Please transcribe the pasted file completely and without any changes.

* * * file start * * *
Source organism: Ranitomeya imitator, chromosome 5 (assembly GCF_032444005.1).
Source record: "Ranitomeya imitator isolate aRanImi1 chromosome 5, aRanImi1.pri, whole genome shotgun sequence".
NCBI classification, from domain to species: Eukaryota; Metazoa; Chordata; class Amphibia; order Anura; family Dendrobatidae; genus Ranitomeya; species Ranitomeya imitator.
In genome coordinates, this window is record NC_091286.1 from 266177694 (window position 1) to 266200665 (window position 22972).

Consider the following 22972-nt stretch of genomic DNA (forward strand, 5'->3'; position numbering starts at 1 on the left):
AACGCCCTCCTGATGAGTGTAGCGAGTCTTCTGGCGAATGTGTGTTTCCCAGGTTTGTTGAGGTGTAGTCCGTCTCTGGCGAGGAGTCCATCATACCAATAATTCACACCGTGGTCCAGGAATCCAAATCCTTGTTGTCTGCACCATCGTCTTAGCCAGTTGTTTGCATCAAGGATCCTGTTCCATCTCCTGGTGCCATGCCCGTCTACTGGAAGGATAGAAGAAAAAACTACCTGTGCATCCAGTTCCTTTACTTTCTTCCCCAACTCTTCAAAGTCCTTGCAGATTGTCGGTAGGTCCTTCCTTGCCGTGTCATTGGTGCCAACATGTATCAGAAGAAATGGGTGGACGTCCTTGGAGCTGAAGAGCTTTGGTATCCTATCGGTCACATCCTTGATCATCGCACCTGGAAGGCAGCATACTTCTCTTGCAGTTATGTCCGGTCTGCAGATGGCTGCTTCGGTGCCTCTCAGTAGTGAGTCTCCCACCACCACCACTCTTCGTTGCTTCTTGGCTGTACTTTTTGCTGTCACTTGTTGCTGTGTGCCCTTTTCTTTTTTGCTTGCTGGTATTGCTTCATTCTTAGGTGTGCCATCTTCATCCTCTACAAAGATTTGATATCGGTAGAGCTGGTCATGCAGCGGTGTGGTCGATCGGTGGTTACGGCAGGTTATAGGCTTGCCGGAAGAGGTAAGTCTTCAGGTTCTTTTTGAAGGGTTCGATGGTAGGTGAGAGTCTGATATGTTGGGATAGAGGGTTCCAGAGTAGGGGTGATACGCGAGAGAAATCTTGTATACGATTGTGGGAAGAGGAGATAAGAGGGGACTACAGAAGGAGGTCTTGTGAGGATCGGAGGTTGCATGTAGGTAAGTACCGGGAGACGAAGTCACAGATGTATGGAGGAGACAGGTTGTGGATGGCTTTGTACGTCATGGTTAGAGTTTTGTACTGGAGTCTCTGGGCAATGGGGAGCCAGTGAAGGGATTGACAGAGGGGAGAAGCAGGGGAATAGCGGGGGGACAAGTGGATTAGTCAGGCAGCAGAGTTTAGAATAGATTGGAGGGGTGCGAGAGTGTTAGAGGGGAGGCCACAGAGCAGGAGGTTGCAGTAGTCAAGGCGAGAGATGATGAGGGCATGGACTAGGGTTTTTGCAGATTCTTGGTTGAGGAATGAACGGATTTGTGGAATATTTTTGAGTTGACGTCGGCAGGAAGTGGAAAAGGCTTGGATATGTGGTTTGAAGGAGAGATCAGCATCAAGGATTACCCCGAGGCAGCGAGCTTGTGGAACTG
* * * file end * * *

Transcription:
Source organism: Ranitomeya imitator, chromosome 5 (assembly GCF_032444005.1).
Source record: "Ranitomeya imitator isolate aRanImi1 chromosome 5, aRanImi1.pri, whole genome shotgun sequence".
NCBI classification, from domain to species: Eukaryota; Metazoa; Chordata; class Amphibia; order Anura; family Dendrobatidae; genus Ranitomeya; species Ranitomeya imitator.
In genome coordinates, this window is record NC_091286.1 from 266177694 (window position 1) to 266200665 (window position 22972).

Consider the following 22972-nt stretch of genomic DNA (forward strand, 5'->3'; position numbering starts at 1 on the left):
AACGCCCTCCTGATGAGTGTAGCGAGTCTTCTGGCGAATGTGTGTTTCCCAGGTTTGTTGAGGTGTAGTCCGTCTCTGGCGAGGAGTCCATCATACCAATAATTCACACCGTGGTCCAGGAATCCAAATCCTTGTTGTCTGCACCATCGTCTTAGCCAGTTGTTTGCATCAAGGATCCTGTTCCATCTCCTGGTGCCATGCCCGTCTACTGGAAGGATAGAAGAAAAAACTACCTGTGCATCCAGTTCCTTTACTTTCTTCCCCAACTCTTCAAAGTCCTTGCAGATTGTCGGTAGGTCCTTCCTTGCCGTGTCATTGGTGCCAACATGTATCAGAAGAAATGGGTGGACGTCCTTGGAGCTGAAGAGCTTTGGTATCCTATCGGTCACATCCTTGATCATCGCACCTGGAAGGCAGCATACTTCTCTTGCAGTTATGTCCGGTCTGCAGATGGCTGCTTCGGTGCCTCTCAGTAGTGAGTCTCCCACCACCACCACTCTTCGTTGCTTCTTGGCTGTACTTTTTGCTGTCACTTGTTGCTGTGTGCCCTTTTCTTTTTTGCTTGCTGGTATTGCTTCATTCTTAGGTGTGCCATCTTCATCCTCTACAAAGATTTGATATCGGTAGAGCTGGTCATGCAGCGGTGTGGTCGATCGGTGGTTACGGCAGGTTATAGGCTTGCCGGAAGAGGTAAGTCTTCAGGTTCTTTTTGAAGGGTTCGATGGTAGGTGAGAGTCTGATATGTTGGGATAGAGGGTTCCAGAGTAGGGGTGATACGCGAGAGAAATCTTGTATACGATTGTGGGAAGAGGAGATAAGAGGGGACTACAGAAGGAGGTCTTGTGAGGATCGGAGGTTGCATGTAGGTAAGTACCGGGAGACGAAGTCACAGATGTATGGAGGAGACAGGTTGTGGATGGCTTTGTACGTCATGGTTAGAGTTTTGTACTGGAGTCTCTGGGCAATGGGGAGCCAGTGAAGGGATTGACAGAGGGGAGAAGCAGGGGAATAGCGGGGGGACAAGTGGATTAGTCAGGCAGCAGAGTTTAGAATAGATTGGAGGGGTGCGAGAGTGTTAGAGGGGAGGCCACAGAGCAGGAGGTTGCAGTAGTCAAGGCGAGAGATGATGAGGGCATGGACTAGGGTTTTTGCAGATTCTTGGTTGAGGAATGAACGGATTTGTGGAATATTTTTGAGTTGACGTCGGCAGGAAGTGGAAAAGGCTTGGATATGTGGTTTGAAGGAGAGATCAGCATCAAGGATTACCCCGAGGCAGCGAGCTTGTGGAACTG